Microsoft Unveils new Plug-and-Play Service Preview

Microsoft announced their Plug-and-Play IoT service at their Build developer conference earlier this year. The tech giant has now released a preview version of the software for users to trial with its initial offering of features. The plug-and-play service is intended for use with IoT devices on the cloud, making for a much easier way for developers to code for and interface with those devices.

The product was initially devised to help with the problems of scaling IoT architecture. Traditionally, scaling up an IoT deployment has been difficult because of the work required to connect to devices and roll out updates. Microsoft’s plug-and-play service utilizes the cloud to facilitate the connection and updating of software on these devices. Thanks to the appeal of Microsoft as a brand that manufacturers can trust, a wide array of different devices is supported.

Microsoft’s Modeling Language Already being Used

Established IoT devices producers Kyocera, Compal, and STMicroelectronics intend to release the first wave of devices scheduled to work alongside Microsoft’s system. Users of these devices now have the benefit of using Azure IoT Hub or Azure IoT central to do their systems development and have no fear that there will be compatibility issues with their IoT devices. Azure has a catalog of tools that are certified for its use, so users can browse the system to verify that their devices are covered in the scheduled list.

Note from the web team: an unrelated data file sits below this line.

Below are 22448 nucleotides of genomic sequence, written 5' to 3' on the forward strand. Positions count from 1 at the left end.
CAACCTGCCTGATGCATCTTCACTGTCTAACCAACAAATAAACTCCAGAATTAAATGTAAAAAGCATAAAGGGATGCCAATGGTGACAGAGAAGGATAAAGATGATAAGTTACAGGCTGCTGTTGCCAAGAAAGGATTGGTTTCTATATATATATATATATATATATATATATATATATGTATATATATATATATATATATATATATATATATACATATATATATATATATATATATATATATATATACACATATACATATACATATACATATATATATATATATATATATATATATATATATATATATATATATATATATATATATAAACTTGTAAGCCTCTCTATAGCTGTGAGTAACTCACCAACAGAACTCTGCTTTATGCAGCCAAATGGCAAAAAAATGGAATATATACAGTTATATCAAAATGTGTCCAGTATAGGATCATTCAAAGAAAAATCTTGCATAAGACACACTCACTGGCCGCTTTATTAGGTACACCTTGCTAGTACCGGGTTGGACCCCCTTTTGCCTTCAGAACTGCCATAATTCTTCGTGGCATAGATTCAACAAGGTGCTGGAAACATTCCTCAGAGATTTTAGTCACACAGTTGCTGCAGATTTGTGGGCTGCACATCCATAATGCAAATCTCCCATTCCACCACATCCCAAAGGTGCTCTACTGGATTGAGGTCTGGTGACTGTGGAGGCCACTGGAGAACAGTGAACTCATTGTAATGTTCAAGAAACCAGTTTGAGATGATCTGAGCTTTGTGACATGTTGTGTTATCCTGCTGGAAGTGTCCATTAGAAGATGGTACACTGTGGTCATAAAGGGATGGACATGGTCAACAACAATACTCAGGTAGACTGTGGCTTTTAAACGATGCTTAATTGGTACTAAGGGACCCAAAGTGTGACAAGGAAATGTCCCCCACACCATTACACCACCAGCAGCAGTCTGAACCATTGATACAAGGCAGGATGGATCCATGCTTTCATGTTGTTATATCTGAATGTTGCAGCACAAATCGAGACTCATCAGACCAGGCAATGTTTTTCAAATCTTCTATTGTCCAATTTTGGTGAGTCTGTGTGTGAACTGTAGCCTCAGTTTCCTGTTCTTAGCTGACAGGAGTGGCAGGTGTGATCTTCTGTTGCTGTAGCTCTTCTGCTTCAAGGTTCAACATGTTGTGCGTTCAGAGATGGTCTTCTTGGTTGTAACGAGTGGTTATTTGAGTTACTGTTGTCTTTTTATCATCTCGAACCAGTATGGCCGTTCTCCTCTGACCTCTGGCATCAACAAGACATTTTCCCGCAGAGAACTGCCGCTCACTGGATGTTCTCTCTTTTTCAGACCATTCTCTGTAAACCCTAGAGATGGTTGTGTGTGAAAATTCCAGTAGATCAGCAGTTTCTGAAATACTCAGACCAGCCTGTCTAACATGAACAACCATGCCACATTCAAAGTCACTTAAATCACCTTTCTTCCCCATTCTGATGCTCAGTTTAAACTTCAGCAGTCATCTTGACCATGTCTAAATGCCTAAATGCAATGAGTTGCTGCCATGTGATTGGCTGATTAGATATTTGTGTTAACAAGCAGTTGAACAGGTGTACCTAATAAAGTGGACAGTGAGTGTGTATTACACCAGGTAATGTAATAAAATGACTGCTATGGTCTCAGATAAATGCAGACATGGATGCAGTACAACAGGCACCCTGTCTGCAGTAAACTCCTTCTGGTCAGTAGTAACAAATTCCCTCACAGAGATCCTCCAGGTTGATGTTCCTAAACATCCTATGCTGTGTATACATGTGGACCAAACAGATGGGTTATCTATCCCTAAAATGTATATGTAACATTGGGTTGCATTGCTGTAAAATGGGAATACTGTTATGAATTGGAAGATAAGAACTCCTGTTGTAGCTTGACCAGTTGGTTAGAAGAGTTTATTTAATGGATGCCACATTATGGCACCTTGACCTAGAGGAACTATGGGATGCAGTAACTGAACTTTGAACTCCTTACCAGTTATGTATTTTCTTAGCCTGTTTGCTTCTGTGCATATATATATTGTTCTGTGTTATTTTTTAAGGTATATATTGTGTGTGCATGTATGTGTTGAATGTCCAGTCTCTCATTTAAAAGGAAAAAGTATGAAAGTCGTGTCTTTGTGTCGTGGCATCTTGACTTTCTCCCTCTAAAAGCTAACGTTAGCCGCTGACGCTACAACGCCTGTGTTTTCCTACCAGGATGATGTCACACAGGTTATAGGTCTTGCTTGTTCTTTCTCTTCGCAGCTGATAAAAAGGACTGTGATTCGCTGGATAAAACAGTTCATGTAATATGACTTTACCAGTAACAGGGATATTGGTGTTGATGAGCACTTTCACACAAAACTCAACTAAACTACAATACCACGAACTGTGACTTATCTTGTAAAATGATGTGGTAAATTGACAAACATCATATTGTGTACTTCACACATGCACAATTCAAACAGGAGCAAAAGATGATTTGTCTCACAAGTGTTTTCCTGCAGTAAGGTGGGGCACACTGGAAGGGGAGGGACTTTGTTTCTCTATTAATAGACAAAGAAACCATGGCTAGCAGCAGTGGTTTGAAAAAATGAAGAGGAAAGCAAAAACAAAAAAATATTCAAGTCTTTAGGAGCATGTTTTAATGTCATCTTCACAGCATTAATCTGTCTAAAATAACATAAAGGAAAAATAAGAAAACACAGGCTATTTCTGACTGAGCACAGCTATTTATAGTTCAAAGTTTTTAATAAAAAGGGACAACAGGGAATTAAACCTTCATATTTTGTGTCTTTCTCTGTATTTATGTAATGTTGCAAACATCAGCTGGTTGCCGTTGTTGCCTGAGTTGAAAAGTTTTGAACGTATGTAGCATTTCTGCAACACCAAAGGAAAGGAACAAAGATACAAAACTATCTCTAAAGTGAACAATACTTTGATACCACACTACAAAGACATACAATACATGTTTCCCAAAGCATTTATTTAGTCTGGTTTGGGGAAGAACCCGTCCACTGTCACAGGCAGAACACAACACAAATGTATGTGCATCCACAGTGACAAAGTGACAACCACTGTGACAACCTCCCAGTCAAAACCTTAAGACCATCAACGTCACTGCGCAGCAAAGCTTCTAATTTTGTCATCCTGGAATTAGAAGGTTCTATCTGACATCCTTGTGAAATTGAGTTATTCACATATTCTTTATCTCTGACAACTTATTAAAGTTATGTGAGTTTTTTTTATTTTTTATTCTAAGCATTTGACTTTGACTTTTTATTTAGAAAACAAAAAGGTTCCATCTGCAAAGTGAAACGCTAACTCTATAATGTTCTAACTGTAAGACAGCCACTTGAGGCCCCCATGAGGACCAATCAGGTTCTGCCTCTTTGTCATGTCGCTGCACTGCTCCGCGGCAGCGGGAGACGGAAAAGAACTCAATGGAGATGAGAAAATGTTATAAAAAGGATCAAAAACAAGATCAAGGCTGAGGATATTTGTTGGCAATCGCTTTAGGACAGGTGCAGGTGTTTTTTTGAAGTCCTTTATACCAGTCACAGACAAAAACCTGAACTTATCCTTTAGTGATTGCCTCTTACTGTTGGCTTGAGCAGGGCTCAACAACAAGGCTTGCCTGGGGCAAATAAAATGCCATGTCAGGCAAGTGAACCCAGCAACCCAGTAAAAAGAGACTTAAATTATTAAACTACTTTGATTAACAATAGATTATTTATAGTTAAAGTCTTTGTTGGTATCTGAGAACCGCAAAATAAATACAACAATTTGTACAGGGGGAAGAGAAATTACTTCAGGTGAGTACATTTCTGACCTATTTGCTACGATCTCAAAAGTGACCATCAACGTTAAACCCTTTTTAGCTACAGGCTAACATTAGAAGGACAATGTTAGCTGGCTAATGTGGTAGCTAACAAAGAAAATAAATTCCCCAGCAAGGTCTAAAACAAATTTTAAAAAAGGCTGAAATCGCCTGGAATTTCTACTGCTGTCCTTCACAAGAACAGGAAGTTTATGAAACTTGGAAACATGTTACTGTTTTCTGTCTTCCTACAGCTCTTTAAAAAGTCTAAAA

While the preview period if underway, users within the Central US, Northern Europe, and Japan East regions will have access to the software on a trial basis. The company intends to roll out further trials in other areas over the coming months. The tech giant already has the majority holding in operating systems for users, and this step towards providing a framework for IoT devices helps to link those two fronts. If anything, Microsoft is solidifying its hold on the develop market by giving them more accessible ways to interface with their IoT devices.